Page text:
So, now to plan the flights.

The first version of our itinerary was a simple Novosibirsk-Mirny-Novosibirsk turn, on the outbound a Tupolev 134 was scheduled and on the return a Tupolev 154. P and I procrastinated a bit (something we both have in common) and didn’t book anything, and when I went to book it a few days later, the outbound flight was suddenly selling business class - a sign it was no longer a Tupolev 134, which is in an all-economy layout. Sure enough, the OVB-MJZ flight was now on a modern 737-800. Back to the drawing board.

The second version of our itinerary was a Yakutsk-Mirny-Novosibirsk connecting itinerary, with the first flight on the TU-134 and the second on the TU-154. After a week of procrastinating, I booked this combination. All good, the website accepted my card, I received multiple emails with confirmations, and I had great fun seeing this on an itinerary/eticket in 2019:



Alas (thankfully?) P procrastinated and only tried to book the above flights a week later. I awoke one morning to a flurry of messages laced with expletives, eventually deciphering that Alrosa had subbed in an AN-24 for the Yakutsk-Mirny flight, not only taking the TU-134 out of the picture but wrecking this itinerary. Back, again, to the drawing board, now only two weeks before the flights. I also had the task of getting a refund for my broken itinerary, which I delegated to P, as he speaks Russian. After emailing with no reply, he gave them a ring, and they told him to email… Eventually the proper department was reached and a refund hit my card only a few days later.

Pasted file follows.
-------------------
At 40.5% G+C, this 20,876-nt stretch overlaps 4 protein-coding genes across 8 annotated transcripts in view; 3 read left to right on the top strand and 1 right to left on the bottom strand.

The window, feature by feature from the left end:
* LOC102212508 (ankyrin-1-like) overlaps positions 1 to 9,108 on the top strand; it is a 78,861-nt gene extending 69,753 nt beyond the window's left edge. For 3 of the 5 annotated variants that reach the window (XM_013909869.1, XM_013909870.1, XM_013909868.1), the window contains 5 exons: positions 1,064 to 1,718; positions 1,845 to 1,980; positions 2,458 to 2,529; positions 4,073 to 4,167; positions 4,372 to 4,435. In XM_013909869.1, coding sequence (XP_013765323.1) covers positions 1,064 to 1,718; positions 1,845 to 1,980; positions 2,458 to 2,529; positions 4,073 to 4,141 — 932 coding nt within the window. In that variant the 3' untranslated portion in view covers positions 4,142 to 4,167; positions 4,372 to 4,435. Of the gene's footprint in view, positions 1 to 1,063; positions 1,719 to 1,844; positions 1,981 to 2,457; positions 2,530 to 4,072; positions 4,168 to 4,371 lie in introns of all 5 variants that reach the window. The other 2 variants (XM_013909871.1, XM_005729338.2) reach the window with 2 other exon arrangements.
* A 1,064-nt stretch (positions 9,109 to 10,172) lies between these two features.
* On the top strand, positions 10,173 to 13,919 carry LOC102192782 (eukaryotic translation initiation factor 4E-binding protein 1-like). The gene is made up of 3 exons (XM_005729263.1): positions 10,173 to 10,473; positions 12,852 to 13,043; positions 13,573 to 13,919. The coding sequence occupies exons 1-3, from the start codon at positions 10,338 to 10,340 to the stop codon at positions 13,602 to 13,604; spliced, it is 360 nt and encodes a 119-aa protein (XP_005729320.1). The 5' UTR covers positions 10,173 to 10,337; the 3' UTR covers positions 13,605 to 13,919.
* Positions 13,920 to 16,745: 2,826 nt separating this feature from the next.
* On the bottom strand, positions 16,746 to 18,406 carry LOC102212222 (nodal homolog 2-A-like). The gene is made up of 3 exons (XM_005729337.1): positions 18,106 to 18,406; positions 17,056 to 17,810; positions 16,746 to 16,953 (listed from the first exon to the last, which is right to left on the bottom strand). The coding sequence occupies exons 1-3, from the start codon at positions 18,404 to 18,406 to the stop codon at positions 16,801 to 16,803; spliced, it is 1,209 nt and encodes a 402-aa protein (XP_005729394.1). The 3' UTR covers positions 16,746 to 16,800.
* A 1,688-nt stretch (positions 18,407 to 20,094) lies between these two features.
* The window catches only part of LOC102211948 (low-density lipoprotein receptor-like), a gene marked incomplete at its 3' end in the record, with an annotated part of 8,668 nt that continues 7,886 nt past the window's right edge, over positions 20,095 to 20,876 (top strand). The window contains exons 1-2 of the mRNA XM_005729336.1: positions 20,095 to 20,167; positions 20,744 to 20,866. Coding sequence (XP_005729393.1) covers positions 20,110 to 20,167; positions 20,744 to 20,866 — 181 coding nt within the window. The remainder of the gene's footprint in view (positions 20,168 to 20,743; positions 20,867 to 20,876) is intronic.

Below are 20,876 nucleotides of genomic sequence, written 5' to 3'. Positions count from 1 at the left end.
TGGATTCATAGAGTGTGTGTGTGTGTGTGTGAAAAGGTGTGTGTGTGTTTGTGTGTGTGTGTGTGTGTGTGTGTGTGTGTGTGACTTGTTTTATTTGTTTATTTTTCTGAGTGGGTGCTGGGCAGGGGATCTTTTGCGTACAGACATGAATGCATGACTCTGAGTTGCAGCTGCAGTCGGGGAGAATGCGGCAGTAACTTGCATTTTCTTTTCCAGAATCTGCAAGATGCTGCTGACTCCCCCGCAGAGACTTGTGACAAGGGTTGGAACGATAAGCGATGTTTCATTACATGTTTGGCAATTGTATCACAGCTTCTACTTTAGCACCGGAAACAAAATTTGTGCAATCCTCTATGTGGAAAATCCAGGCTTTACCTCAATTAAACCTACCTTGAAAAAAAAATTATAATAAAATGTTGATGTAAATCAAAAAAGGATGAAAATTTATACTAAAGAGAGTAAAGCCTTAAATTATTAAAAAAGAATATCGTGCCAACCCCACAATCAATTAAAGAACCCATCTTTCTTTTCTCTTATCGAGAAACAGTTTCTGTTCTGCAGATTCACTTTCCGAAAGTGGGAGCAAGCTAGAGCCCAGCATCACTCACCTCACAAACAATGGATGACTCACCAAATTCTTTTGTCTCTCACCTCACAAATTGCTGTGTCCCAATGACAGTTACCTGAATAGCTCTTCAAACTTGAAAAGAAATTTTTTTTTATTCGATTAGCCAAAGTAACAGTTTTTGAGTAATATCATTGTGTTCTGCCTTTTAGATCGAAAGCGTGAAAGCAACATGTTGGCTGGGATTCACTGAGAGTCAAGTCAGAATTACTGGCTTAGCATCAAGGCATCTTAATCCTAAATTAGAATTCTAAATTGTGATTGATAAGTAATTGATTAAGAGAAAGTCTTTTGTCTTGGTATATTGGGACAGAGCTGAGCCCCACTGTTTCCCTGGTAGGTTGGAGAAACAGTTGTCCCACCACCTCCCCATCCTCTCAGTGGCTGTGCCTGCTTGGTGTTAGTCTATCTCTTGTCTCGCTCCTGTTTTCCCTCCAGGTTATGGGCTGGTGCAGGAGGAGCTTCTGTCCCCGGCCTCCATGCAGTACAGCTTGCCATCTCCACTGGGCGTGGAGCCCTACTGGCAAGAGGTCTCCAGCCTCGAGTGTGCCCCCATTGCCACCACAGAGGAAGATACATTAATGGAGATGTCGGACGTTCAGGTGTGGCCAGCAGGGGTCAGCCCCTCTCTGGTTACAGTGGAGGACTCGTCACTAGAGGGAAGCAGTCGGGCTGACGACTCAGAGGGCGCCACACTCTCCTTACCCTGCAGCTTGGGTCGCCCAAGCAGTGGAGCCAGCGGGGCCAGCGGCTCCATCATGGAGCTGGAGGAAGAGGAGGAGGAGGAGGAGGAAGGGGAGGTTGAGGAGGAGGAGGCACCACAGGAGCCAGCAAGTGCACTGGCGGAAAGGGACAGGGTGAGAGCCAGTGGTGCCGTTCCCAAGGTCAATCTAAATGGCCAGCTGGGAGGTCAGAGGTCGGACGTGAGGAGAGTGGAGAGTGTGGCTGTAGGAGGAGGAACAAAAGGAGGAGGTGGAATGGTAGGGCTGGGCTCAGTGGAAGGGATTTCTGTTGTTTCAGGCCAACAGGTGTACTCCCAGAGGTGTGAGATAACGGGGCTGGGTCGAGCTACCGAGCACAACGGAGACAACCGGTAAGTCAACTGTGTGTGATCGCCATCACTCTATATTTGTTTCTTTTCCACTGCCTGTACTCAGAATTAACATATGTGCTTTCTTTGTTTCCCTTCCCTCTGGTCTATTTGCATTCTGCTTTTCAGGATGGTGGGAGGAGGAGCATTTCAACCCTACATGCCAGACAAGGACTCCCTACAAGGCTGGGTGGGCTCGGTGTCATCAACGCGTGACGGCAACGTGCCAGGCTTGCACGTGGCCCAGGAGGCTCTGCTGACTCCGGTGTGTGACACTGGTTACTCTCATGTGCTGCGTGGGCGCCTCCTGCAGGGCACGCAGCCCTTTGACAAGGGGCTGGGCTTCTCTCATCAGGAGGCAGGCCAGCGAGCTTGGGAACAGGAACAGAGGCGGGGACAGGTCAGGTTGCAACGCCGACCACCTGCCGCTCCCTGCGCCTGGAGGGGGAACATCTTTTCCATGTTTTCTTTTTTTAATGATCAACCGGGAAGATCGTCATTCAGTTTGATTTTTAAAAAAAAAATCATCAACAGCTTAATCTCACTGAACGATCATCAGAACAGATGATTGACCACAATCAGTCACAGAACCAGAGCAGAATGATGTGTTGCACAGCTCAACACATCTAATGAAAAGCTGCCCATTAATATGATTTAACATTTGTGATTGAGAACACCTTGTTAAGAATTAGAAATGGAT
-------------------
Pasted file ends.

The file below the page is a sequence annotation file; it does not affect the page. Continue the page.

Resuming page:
In the meantime, since booking the above and looking for the third itinerary, Alrosa had decided to completely redesign its website. In the past, there was a nice simple PDF with flight schedules; this was completely removed, replaced by a search box for timetables. Each segment had to be searched individually, and I had no luck finding where exactly the Tupolev had been moved to. P eventually found it, flying to Polyarny. Now the trick was to figure out how we could combine Polyarny with the TU-154 (still scheduled on Mirny-Novosibirsk) and how we could get there from Moscow in the first place… Final itinerary OVB-MJZ-PYJ-MJZ-OVB. Two segments on TU-134, one on TU-154, and one B738.

BA Avios come in very handy for flights within Russia, and we were certainly glad that we didn’t have to book DME-YKS - a redeye 737-800 flight of 3,054 miles, just over the Avios band, and would cost a whopping 60,000 miles in business. We would still be taking an ultra-long B738 flight, OVB-FRA, a new once-weekly connection with flight time of around 7 hours which covers 2,992 miles, just under the next band and a more palatable 37,500 miles plus negligible taxes.

For the inbound to Russia, 17,000 miles LHR-DME for the BA 787-9 in Club World, off-peak and with the capped EU taxes - a great deal. P would be flying in from Dusseldorf on S7, and we booked DME-OVB for 20,000 Avios again on S7.

We also booked a quick trip from Moscow to Izhevsk on the Izhavia Yak-42 - as the only remaining scheduled operator of the Yak-42, a chance too good to pass up.

The final itinerary looked as follows: